A little while back, in covering what “community division” caused by wind farms really means, we touched on a developer’s “community consultation” that took place at Rye Park (near Goulburn) in NSW (see our post here).
The “community consultation” in question was held by Epuron – an outfit hoping to develop what it calls the “Rye Park” wind farm (north of Yass and east of Boorowa, NSW).
Epuron sent a “pretty young thing” equipped with not much more than a Marketing Degree and the developer’s “spin sheet”. This young lass found herself way out of her depth, as locals grilled her on the wild and unsubstantiated claims she made about her boss’s giant fan plan. You know, the usual stuff about “powering” 100,000 homes; reducing CO2 emissions; creating thousands of wonderful “green” jobs; and, best of all, lowering retail power prices. Locals hammered her on all of these classic furphies: in trying to defend the indefensible, she didn’t get off to a great start – it quickly became evident that she had no idea what a Renewable Energy Certificate was, let alone the cost impact of RECs on retail power prices or the (critical) benefit of that subsidy to her employer. Oops!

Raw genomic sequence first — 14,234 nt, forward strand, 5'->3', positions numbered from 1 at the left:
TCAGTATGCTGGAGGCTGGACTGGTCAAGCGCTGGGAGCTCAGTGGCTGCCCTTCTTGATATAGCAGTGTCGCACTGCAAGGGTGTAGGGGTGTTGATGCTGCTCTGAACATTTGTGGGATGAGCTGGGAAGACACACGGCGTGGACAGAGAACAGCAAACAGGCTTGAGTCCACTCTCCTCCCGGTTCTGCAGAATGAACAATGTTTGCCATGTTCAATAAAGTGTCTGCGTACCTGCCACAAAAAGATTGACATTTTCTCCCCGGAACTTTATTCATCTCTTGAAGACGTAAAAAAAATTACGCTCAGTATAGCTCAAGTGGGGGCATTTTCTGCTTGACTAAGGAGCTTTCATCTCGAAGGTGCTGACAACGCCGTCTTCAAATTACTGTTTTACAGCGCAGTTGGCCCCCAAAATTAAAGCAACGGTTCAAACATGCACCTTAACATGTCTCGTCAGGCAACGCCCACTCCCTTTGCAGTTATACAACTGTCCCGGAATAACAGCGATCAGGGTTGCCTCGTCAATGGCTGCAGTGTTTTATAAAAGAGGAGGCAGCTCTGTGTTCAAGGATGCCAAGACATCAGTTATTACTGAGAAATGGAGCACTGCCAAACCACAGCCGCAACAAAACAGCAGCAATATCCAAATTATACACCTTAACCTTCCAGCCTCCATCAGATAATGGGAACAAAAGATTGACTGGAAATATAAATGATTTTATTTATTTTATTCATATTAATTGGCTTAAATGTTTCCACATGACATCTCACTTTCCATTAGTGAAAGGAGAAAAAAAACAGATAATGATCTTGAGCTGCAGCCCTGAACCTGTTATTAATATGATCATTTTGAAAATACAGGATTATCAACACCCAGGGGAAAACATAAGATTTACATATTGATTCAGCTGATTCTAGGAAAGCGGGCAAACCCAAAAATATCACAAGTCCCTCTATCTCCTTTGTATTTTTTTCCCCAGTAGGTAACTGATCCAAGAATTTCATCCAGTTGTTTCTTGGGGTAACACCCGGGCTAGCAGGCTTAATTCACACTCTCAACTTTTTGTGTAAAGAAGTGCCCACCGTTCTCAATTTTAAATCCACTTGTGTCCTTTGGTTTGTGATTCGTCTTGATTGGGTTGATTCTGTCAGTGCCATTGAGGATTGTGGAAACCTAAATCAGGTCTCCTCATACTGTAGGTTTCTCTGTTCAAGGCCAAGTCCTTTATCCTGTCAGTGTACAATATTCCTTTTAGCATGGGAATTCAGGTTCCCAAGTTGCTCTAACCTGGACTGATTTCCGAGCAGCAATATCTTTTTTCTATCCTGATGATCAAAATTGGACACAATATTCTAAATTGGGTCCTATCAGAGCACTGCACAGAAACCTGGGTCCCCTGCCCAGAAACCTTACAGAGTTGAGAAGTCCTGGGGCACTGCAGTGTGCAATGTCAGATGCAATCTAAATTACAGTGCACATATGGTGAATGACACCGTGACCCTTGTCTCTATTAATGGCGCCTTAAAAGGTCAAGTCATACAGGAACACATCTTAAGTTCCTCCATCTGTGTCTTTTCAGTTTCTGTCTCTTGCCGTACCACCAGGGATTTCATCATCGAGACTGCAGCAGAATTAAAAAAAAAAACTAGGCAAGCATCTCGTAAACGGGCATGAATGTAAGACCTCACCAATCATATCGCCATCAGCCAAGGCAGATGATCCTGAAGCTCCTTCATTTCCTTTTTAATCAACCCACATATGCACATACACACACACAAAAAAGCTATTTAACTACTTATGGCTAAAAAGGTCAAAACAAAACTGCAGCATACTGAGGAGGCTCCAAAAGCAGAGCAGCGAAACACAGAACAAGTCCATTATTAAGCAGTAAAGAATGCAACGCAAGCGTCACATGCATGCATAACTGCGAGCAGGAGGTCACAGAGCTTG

On a show of hands, the 32 present “divided” as follows: 23 locals, firmly against; and 9 in favour – 4 of whom were employed by Epuron, 2 were contracted as turbine hosts and 3 were “unknowns” (check out this video of the count).
A few weeks after the “community consultation”, the community of Rye Park held its own meeting, where – joined by others from the neighbouring communities of Boorowa, Yass and Rugby – 104 turned up to hear – among others – local Federal Coalition MP, Angus “the Enforcer” Taylor talk about the greatest state sponsored fraud of all time. Angus is on a mission to bring it to a screaming halt – as this cracking speech makes clear. In fairness to his audience, however, he assumed that there would be a significant number among them that would take issue with his stance, so he pitched accordingly – allowing them the licence to make up their own minds on the issue. Fair enough.